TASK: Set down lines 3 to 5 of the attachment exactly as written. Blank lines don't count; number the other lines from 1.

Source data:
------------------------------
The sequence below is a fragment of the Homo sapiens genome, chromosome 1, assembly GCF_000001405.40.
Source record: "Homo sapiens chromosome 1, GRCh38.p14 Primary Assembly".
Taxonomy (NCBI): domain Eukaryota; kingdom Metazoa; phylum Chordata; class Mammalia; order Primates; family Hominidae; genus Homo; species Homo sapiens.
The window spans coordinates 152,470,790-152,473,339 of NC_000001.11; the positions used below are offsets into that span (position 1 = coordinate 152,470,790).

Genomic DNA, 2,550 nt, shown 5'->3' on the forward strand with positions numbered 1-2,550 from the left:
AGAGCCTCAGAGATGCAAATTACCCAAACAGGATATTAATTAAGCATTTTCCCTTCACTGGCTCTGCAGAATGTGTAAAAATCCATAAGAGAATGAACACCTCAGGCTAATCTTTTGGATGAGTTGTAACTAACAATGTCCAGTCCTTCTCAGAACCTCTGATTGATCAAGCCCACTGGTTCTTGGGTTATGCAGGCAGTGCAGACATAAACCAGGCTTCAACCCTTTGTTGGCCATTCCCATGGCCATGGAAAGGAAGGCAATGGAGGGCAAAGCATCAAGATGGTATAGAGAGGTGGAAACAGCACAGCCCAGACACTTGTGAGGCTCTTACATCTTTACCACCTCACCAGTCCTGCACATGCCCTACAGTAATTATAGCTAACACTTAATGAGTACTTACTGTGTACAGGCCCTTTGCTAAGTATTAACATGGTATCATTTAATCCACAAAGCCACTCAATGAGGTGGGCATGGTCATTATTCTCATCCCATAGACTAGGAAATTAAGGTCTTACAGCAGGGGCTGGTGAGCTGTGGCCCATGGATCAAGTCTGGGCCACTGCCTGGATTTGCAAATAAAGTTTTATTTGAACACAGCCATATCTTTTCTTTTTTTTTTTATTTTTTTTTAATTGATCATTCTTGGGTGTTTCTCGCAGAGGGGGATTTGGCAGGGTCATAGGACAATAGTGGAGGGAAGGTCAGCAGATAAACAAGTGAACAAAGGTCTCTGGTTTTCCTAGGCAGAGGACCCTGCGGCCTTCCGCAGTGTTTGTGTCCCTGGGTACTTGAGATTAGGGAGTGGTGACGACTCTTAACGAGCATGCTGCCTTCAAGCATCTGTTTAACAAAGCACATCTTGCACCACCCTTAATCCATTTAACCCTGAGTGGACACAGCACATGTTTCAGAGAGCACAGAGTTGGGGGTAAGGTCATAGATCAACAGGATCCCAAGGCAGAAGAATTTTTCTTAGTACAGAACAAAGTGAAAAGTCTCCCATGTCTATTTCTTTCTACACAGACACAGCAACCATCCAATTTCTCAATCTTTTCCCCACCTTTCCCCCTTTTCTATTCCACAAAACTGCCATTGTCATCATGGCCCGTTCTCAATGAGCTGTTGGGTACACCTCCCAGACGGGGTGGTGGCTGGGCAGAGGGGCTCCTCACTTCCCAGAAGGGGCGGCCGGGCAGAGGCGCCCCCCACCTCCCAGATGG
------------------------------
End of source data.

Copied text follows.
Taxonomy (NCBI): domain Eukaryota; kingdom Metazoa; phylum Chordata; class Mammalia; order Primates; family Hominidae; genus Homo; species Homo sapiens.
The window spans coordinates 152,470,790-152,473,339 of NC_000001.11; the positions used below are offsets into that span (position 1 = coordinate 152,470,790).

Genomic DNA, 2,550 nt, shown 5'->3' on the forward strand with positions numbered 1-2,550 from the left: